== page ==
Top 10 Greatest Drum Solos Of The 60’s

Bonham on the drums at the Madison Square Garden - June 10th, 1977. Photo Credits: Instagram / johnbonhamjunkies

Every rock band needs a great drummer. It’s the one that drives the beat of rock and roll tracks. Let’s take a look at some of the most iconic drum solo performances of the 1960s.


10. Cream – Ginger Baker (Toad)

Baker delivers a complex and intimate solo with “Cream”. It’s quite rare for a drummer to duplicate the details of the song. Its precision is an excellent example of superb drumming.


9. In-A-Gadda-Da-Vida – Ron Bushy (Iron Butterfly)

The drum solo remains constant but carries both the essence and energy of the song.  


8. 21 Century Schizoid Man – Michael Giles (King Crimson)

Giles layered and polyrhythmic drum play mixes all the wild solos and the time changes. With it, he makes it into a relatively smooth cascade of beats.


7. Soul Sacrifice – Michael Shrieve (Santana)

It has that seamless beats of Old World and American beats. Stylish and refreshing playing that takes this song on a whole new level.


6. Wipe Out – Mel Taylor (The Ventures)

Though surrounded by guitar playing, the drum solo in this song is highly essential. The solos get frantic but harmonize well with the surrounding guitars. The drumming solo of this band became the anthem music for surf rock. 


5. My Generation – Keith Moon (The Who)

The song is acknowledged as the forebear of the punk revolution, Keith Moon goes crazy on the drums. Unrestrained and melodic, Moon gives character to the song.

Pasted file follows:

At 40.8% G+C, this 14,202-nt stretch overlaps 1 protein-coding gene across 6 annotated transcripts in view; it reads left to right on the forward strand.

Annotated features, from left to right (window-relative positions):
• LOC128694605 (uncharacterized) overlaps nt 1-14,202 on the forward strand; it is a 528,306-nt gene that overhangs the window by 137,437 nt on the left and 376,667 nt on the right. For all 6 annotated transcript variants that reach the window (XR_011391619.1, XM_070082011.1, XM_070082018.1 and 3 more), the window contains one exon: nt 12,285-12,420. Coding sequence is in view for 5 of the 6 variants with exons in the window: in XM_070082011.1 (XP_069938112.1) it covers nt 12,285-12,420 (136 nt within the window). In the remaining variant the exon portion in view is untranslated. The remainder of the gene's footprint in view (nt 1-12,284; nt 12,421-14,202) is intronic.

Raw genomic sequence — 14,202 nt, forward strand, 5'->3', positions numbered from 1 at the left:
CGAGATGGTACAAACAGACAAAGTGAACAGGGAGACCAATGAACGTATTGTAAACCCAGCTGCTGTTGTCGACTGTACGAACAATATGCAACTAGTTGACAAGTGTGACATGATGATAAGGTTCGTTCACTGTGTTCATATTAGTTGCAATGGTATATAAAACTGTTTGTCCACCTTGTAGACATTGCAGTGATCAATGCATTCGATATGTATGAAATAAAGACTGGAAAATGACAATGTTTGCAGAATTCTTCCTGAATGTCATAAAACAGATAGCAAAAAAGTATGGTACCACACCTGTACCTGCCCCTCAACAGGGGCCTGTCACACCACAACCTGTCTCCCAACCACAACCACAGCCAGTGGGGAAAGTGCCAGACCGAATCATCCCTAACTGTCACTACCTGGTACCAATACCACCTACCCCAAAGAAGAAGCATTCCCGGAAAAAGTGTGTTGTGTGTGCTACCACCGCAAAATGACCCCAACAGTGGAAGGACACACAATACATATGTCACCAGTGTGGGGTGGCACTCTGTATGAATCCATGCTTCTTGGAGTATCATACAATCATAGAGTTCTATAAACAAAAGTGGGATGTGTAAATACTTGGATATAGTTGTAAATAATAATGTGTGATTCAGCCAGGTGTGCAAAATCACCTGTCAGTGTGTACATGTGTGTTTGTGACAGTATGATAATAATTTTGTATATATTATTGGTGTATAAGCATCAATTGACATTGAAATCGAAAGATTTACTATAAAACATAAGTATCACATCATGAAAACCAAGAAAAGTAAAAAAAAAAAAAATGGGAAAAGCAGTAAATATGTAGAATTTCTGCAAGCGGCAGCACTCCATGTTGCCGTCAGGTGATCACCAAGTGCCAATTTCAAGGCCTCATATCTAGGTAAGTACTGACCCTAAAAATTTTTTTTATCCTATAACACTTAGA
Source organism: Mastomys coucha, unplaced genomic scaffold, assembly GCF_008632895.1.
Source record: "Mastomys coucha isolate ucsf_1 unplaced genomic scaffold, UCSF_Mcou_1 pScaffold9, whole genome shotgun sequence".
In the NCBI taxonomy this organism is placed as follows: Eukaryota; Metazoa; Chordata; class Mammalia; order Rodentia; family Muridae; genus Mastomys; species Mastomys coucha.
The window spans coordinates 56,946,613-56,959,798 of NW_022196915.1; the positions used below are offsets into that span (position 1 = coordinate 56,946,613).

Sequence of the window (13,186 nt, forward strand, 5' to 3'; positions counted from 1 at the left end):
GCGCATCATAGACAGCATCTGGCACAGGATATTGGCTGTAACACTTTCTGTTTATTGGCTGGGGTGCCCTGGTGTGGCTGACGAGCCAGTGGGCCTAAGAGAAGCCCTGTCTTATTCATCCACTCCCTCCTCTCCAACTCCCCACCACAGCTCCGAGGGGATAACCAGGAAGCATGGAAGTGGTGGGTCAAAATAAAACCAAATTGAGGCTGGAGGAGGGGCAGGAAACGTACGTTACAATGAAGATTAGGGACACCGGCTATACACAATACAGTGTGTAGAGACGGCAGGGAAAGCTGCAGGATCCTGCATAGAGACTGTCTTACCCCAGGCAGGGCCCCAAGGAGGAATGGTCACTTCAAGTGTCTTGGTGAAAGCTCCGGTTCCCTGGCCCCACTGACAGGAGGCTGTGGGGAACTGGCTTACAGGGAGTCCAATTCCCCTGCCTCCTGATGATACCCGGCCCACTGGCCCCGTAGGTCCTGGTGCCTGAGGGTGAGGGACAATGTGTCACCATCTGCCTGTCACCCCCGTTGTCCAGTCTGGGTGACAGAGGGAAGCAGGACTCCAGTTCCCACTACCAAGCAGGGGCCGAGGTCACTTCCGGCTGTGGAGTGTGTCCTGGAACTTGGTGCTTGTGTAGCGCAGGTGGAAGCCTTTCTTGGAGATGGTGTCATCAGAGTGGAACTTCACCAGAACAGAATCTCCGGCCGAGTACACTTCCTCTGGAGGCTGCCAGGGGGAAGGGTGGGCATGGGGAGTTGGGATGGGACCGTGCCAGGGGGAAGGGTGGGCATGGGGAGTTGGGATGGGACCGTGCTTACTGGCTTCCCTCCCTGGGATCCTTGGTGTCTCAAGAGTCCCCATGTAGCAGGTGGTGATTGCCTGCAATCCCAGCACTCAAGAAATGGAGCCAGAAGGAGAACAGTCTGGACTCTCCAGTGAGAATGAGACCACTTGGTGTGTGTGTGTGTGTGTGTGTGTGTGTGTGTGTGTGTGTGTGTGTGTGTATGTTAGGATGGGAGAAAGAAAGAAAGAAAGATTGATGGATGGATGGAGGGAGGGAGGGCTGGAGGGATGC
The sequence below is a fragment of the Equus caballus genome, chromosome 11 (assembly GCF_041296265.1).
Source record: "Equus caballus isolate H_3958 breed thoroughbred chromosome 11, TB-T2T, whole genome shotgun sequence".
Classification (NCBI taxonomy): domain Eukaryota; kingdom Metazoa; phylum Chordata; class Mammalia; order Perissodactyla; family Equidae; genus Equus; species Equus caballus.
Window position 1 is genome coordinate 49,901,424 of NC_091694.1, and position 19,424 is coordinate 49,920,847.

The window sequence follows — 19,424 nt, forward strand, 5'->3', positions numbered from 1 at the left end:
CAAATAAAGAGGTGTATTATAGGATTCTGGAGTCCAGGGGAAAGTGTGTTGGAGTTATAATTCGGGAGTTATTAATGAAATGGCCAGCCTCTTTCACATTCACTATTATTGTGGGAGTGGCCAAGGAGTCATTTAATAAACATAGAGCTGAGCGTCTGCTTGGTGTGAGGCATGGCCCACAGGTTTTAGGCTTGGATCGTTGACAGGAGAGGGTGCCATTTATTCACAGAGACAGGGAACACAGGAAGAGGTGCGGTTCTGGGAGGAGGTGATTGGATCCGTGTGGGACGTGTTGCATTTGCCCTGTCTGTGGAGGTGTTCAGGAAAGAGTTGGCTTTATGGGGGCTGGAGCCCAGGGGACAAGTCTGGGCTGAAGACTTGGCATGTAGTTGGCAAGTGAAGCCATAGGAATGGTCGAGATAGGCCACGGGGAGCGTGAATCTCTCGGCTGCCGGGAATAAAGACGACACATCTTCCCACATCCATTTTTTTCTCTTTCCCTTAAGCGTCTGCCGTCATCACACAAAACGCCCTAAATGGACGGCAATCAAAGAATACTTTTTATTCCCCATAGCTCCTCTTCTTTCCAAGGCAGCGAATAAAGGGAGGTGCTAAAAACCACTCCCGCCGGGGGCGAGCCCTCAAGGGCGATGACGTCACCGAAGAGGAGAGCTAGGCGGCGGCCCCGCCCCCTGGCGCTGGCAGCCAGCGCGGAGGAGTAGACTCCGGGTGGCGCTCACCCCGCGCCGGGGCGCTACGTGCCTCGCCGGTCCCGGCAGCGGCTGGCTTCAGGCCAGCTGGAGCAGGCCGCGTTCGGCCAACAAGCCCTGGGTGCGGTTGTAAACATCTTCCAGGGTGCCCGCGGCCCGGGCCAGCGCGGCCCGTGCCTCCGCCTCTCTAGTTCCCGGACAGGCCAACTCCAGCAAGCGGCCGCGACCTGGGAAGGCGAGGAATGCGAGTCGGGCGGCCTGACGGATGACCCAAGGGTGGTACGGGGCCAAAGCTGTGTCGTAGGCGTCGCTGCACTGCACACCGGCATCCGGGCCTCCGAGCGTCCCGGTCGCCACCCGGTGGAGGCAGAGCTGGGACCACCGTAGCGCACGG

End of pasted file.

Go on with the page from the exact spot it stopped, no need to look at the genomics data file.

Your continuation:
4. Born To Be Wild – Jerry Edmonton (Steppenwolf)

Steppenwolf’s drummer left a mark on this song. The beat of “Born To Be Wild” became strongly associated with rockers who just want to live free. Edmonton’s drummings solo gives the song it’s exhilarating beat.


3. Fire – Mitch Mitchell (The Jimi Hendrix Experience)

The solo drums have that driving rhythm that gives this song its raw energy and power that’s accompanied by Hendrix’s masterful playing.


2. The End – Ringo Starr (The Beatles)

Starr is known to be one of the most influential drummers of all time. His playing in “The End” shows its lengthy, unorthodox, and radical style. It has that groove that stops abruptly but leaves an impression in the listeners’ ears.


1. Moby Dick – John Bonham (Led Zeppelin)

Regarded as the most legendary drum solo ever, John Bonham plays to the beat of “Moby Dick”. It sets hearts pumping as he carries out the rhythm. There is an artistic variety of his rhythm that makes him stand out.